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Volume 11, issue 4 | Copyright
Atmos. Meas. Tech., 11, 2151-2158, 2018
https://doi.org/10.5194/amt-11-2151-2018
© Author(s) 2018. This work is distributed under
the Creative Commons Attribution 3.0 License.

Research article 16 Apr 2018

Research article | 16 Apr 2018

Computational efficiency for the surface renewal method

Jason Kelley and Chad Higgins Jason Kelley and Chad Higgins
  • Dept. of Biological and Ecological Engineering, Oregon State University, 116 Gilmore Hall, Corvallis, OR 97333, USA

Abstract. Measuring surface fluxes using the surface renewal (SR) method requires programmatic algorithms for tabulation, algebraic calculation, and data quality control. A number of different methods have been published describing automated calibration of SR parameters. Because the SR method utilizes high-frequency (10Hz+) measurements, some steps in the flux calculation are computationally expensive, especially when automating SR to perform many iterations of these calculations. Several new algorithms were written that perform the required calculations more efficiently and rapidly, and that tested for sensitivity to length of flux averaging period, ability to measure over a large range of lag timescales, and overall computational efficiency. These algorithms utilize signal processing techniques and algebraic simplifications that demonstrate simple modifications that dramatically improve computational efficiency. The results here complement efforts by other authors to standardize a robust and accurate computational SR method. Increased speed of computation time grants flexibility to implementing the SR method, opening new avenues for SR to be used in research, for applied monitoring, and in novel field deployments.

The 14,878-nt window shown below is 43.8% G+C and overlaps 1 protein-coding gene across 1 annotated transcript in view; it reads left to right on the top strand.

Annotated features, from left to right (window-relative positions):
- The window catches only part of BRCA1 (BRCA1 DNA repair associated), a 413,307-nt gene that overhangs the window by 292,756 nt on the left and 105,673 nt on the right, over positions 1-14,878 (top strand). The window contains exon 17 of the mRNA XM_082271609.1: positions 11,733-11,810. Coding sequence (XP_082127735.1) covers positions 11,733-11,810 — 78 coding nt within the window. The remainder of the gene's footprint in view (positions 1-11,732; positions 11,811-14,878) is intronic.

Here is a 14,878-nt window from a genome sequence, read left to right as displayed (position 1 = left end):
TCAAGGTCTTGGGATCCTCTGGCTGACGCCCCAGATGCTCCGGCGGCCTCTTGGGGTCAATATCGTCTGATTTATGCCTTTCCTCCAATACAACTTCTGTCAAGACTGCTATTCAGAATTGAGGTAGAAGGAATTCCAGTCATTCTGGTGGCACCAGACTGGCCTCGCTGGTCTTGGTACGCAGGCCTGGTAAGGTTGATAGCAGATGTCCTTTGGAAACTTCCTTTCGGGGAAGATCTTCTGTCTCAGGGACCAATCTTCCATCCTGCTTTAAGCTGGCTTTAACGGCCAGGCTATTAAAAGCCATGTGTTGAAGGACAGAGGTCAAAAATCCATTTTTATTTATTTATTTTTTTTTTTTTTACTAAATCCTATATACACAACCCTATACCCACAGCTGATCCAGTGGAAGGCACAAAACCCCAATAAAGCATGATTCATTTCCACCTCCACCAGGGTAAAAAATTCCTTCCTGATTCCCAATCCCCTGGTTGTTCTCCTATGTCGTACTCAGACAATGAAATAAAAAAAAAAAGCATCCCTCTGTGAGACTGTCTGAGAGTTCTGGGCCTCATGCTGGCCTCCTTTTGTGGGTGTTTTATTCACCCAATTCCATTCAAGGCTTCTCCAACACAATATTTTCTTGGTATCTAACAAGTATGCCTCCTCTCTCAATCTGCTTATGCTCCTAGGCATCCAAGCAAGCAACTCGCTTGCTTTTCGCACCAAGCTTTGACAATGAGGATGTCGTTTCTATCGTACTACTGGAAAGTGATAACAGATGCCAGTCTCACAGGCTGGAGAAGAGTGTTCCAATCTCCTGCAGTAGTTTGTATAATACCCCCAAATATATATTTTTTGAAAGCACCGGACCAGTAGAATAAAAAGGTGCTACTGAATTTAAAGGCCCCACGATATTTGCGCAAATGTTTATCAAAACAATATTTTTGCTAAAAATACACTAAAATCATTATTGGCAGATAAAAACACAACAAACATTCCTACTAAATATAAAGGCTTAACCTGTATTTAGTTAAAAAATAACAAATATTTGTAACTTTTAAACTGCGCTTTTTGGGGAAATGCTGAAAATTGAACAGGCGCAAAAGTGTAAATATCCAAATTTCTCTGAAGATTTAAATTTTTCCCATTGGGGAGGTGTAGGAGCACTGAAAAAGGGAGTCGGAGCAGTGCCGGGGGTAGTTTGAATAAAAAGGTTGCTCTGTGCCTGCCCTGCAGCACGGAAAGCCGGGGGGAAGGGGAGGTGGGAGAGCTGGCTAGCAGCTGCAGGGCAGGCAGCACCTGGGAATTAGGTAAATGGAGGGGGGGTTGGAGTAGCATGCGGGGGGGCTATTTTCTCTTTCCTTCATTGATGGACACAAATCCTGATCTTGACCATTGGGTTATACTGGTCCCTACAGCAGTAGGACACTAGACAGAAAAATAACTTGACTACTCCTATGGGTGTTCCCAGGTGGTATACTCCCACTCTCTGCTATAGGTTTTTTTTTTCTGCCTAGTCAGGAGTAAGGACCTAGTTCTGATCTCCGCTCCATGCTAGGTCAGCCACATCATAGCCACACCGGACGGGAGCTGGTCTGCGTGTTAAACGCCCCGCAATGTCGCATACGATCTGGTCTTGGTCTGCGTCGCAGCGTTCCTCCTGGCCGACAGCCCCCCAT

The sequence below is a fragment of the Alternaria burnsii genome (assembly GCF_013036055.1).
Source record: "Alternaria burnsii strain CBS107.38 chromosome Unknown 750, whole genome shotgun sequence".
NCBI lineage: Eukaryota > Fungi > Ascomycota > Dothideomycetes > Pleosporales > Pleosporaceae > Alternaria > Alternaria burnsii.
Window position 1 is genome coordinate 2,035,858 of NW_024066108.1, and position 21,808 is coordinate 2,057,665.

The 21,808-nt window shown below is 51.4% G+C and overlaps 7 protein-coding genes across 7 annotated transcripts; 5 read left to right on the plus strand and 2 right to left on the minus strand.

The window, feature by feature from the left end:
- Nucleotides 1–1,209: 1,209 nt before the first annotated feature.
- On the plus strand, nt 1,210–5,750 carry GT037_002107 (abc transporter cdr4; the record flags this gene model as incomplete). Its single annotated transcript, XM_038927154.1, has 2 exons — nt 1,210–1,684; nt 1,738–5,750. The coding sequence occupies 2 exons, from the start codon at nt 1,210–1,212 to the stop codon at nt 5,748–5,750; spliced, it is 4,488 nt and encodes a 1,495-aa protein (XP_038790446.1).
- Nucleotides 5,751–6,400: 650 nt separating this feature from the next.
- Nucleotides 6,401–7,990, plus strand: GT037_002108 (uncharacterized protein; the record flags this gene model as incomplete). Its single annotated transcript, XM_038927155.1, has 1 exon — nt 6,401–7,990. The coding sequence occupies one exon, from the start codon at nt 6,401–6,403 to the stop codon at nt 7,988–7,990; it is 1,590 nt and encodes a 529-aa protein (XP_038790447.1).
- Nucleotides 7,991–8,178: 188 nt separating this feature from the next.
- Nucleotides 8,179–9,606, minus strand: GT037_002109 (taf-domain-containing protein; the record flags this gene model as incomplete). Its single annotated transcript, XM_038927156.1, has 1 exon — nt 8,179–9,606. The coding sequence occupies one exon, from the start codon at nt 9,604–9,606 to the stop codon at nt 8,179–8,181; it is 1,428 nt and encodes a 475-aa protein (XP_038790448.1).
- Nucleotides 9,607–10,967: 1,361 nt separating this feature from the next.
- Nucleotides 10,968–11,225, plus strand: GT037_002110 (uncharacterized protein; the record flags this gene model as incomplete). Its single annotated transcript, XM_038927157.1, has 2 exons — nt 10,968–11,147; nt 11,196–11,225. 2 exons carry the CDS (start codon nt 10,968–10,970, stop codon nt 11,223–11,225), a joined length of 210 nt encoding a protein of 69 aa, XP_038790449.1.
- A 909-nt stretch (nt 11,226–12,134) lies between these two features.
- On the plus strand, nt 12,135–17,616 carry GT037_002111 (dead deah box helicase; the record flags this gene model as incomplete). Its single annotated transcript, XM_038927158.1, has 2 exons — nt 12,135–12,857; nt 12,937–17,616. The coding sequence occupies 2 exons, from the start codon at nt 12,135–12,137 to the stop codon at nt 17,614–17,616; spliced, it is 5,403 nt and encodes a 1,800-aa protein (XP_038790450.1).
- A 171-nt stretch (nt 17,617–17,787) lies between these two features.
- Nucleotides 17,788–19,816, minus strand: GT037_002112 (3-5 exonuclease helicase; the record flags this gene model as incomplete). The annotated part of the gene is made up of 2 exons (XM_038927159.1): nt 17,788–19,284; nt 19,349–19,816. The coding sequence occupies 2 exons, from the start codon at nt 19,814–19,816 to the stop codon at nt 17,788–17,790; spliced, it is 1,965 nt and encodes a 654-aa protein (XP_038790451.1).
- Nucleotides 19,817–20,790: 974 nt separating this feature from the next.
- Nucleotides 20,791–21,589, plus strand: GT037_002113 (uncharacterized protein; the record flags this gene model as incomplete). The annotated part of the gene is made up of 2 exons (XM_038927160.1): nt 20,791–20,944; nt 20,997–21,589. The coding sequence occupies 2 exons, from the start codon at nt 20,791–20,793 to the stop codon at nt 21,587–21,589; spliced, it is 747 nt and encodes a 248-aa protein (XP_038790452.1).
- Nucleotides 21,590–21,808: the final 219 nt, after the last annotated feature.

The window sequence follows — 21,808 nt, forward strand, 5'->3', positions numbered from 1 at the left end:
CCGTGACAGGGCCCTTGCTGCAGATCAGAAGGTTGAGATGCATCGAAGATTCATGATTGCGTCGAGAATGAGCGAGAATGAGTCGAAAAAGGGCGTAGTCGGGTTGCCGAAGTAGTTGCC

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Measuring fluxes of energy and trace gases using the surface renewal (SR) method can be economical and robust, but it requires computationally intensive calculations. Several new algorithms were written to perform the required calculations more efficiently and rapidly, and were tested with field data and computationally rigorous SR methods. These efficient algorithms facilitate expanded use of SR in atmospheric experiments, for applied monitoring, and in novel field implementations.
Measuring fluxes of energy and trace gases using the surface renewal (SR) method can be...
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